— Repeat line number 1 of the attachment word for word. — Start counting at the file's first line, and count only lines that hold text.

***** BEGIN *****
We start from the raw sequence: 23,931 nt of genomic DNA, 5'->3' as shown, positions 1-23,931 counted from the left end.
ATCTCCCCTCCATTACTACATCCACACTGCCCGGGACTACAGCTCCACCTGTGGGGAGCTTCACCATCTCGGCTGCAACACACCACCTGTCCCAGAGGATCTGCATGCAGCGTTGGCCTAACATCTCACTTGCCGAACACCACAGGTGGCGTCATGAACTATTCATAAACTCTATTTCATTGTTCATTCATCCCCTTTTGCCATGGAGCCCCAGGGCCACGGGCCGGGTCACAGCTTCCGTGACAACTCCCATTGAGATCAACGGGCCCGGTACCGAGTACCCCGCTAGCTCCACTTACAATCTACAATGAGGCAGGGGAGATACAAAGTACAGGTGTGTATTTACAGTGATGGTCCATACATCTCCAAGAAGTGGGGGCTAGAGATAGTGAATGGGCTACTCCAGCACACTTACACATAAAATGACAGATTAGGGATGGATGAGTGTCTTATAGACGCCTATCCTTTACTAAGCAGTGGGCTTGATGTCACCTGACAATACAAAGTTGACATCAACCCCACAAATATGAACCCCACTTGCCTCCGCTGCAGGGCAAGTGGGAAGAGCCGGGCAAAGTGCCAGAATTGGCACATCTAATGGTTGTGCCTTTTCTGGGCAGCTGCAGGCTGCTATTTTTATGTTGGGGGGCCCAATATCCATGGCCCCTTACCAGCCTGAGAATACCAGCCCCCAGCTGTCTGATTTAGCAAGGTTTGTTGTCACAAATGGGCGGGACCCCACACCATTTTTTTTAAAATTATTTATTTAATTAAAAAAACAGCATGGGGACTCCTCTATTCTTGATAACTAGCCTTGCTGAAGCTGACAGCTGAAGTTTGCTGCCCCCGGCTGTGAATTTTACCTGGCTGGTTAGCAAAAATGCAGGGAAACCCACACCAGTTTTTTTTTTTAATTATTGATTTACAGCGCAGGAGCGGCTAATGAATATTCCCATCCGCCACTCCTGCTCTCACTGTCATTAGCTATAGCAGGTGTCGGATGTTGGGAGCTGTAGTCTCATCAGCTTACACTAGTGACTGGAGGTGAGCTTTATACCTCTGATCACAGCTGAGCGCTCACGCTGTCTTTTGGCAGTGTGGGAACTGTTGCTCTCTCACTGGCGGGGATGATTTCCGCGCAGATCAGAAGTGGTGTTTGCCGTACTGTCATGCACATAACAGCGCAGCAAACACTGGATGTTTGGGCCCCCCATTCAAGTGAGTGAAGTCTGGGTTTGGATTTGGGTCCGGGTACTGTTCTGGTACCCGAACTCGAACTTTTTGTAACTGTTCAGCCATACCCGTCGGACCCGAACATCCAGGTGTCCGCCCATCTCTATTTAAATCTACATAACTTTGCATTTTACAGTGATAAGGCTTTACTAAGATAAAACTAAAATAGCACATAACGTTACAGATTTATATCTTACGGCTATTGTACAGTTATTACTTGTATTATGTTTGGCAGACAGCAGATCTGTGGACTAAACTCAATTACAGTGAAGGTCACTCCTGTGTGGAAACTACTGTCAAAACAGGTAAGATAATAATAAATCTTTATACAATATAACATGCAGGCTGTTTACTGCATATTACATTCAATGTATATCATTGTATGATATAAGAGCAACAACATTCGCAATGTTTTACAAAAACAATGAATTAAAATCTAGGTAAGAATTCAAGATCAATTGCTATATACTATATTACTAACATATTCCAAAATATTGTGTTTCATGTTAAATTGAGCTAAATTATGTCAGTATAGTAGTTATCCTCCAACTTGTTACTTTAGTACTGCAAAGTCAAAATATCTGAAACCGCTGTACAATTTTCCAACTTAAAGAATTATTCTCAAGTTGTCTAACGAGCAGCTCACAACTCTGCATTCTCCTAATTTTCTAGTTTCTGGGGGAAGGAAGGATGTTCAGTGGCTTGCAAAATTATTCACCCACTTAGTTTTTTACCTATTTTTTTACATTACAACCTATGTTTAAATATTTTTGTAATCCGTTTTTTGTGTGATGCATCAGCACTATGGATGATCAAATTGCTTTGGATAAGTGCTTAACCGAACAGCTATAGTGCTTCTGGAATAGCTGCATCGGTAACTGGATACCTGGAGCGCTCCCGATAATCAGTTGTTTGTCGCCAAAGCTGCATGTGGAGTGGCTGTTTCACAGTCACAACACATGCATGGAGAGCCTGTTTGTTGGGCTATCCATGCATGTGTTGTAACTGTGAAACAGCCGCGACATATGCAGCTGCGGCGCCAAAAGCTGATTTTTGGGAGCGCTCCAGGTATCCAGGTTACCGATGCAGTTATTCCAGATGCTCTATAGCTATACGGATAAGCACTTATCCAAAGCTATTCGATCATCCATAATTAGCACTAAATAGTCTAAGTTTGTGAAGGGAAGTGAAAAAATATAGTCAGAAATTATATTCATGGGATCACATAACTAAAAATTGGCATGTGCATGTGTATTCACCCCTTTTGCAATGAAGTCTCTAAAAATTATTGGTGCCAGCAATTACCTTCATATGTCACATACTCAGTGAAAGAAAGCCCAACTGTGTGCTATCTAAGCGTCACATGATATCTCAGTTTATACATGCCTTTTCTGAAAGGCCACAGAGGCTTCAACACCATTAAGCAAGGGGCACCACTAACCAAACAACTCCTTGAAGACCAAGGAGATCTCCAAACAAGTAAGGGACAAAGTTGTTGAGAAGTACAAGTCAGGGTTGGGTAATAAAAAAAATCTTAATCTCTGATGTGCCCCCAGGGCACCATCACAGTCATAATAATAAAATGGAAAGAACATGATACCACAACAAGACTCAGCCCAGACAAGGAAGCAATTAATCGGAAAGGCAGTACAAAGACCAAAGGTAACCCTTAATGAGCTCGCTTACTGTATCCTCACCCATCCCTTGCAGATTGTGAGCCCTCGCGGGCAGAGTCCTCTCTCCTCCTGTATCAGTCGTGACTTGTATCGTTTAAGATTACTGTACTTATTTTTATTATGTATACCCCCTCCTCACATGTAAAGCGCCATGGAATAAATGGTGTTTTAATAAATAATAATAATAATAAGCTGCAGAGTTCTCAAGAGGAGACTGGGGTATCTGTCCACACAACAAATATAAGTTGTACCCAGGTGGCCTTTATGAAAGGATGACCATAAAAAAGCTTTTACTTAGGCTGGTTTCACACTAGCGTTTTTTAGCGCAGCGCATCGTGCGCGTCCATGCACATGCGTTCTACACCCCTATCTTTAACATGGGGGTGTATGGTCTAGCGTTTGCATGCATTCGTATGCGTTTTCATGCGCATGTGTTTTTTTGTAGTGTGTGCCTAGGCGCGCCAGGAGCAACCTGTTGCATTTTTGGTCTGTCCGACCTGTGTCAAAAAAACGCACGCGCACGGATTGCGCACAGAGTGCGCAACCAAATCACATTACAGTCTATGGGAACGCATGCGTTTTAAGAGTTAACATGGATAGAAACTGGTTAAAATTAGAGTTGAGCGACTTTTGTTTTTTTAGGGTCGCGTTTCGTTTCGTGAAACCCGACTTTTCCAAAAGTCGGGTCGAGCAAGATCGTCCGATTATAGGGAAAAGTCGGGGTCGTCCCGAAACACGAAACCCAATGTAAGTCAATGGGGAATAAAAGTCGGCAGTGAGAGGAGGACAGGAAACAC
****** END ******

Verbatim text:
We start from the raw sequence: 23,931 nt of genomic DNA, 5'->3' as shown, positions 1-23,931 counted from the left end.